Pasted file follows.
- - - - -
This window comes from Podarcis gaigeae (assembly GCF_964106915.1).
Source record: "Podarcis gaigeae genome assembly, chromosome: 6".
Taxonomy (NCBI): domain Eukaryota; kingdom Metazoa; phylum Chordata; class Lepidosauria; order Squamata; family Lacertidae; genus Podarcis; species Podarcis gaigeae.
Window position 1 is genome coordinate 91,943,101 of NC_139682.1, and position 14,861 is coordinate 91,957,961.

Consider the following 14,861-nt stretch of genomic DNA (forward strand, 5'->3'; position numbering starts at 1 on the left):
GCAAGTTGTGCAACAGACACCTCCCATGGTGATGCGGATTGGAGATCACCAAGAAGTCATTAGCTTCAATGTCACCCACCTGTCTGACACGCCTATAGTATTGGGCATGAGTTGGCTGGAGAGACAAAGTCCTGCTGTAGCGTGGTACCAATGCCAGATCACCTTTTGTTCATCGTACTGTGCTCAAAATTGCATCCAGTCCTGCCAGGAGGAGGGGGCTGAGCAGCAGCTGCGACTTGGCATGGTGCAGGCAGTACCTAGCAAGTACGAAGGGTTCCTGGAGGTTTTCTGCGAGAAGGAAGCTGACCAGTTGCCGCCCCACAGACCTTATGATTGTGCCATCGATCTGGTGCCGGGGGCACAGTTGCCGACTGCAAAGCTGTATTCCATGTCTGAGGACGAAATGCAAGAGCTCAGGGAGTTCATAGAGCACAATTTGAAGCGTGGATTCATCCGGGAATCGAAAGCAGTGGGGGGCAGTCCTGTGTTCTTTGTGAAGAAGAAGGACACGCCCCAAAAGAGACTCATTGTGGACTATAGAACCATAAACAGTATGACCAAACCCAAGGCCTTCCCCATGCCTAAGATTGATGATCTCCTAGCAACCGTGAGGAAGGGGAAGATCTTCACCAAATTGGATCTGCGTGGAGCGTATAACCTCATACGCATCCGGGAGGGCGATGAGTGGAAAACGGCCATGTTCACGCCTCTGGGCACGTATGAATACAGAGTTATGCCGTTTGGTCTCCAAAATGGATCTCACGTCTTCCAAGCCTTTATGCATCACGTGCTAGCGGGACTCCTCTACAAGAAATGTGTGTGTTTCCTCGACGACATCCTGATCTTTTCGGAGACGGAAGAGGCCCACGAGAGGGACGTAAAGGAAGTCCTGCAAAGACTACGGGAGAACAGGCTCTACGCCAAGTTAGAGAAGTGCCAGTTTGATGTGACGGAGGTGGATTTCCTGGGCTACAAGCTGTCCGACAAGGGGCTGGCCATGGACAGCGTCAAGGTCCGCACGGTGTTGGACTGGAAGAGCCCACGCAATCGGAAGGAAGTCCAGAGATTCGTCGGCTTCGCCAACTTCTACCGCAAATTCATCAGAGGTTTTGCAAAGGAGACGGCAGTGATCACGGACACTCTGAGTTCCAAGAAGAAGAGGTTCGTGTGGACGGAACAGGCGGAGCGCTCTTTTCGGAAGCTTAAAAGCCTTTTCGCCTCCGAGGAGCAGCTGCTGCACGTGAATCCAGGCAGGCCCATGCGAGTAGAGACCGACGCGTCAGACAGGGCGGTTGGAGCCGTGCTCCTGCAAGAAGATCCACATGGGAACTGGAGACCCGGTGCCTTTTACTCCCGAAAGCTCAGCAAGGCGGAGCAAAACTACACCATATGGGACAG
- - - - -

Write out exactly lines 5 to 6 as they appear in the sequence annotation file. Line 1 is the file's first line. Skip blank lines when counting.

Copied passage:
Consider the following 14,861-nt stretch of genomic DNA (forward strand, 5'->3'; position numbering starts at 1 on the left):
GCAAGTTGTGCAACAGACACCTCCCATGGTGATGCGGATTGGAGATCACCAAGAAGTCATTAGCTTCAATGTCACCCACCTGTCTGACACGCCTATAGTATTGGGCATGAGTTGGCTGGAGAGACAAAGTCCTGCTGTAGCGTGGTACCAATGCCAGATCACCTTTTGTTCATCGTACTGTGCTCAAAATTGCATCCAGTCCTGCCAGGAGGAGGGGGCTGAGCAGCAGCTGCGACTTGGCATGGTGCAGGCAGTACCTAGCAAGTACGAAGGGTTCCTGGAGGTTTTCTGCGAGAAGGAAGCTGACCAGTTGCCGCCCCACAGACCTTATGATTGTGCCATCGATCTGGTGCCGGGGGCACAGTTGCCGACTGCAAAGCTGTATTCCATGTCTGAGGACGAAATGCAAGAGCTCAGGGAGTTCATAGAGCACAATTTGAAGCGTGGATTCATCCGGGAATCGAAAGCAGTGGGGGGCAGTCCTGTGTTCTTTGTGAAGAAGAAGGACACGCCCCAAAAGAGACTCATTGTGGACTATAGAACCATAAACAGTATGACCAAACCCAAGGCCTTCCCCATGCCTAAGATTGATGATCTCCTAGCAACCGTGAGGAAGGGGAAGATCTTCACCAAATTGGATCTGCGTGGAGCGTATAACCTCATACGCATCCGGGAGGGCGATGAGTGGAAAACGGCCATGTTCACGCCTCTGGGCACGTATGAATACAGAGTTATGCCGTTTGGTCTCCAAAATGGATCTCACGTCTTCCAAGCCTTTATGCATCACGTGCTAGCGGGACTCCTCTACAAGAAATGTGTGTGTTTCCTCGACGACATCCTGATCTTTTCGGAGACGGAAGAGGCCCACGAGAGGGACGTAAAGGAAGTCCTGCAAAGACTACGGGAGAACAGGCTCTACGCCAAGTTAGAGAAGTGCCAGTTTGATGTGACGGAGGTGGATTTCCTGGGCTACAAGCTGTCCGACAAGGGGCTGGCCATGGACAGCGTCAAGGTCCGCACGGTGTTGGACTGGAAGAGCCCACGCAATCGGAAGGAAGTCCAGAGATTCGTCGGCTTCGCCAACTTCTACCGCAAATTCATCAGAGGTTTTGCAAAGGAGACGGCAGTGATCACGGACACTCTGAGTTCCAAGAAGAAGAGGTTCGTGTGGACGGAACAGGCGGAGCGCTCTTTTCGGAAGCTTAAAAGCCTTTTCGCCTCCGAGGAGCAGCTGCTGCACGTGAATCCAGGCAGGCCCATGCGAGTAGAGACCGACGCGTCAGACAGGGCGGTTGGAGCCGTGCTCCTGCAAGAAGATCCACATGGGAACTGGAGACCCGGTGCCTTTTACTCCCGAAAGCTCAGCAAGGCGGAGCAAAACTACACCATATGGGACAG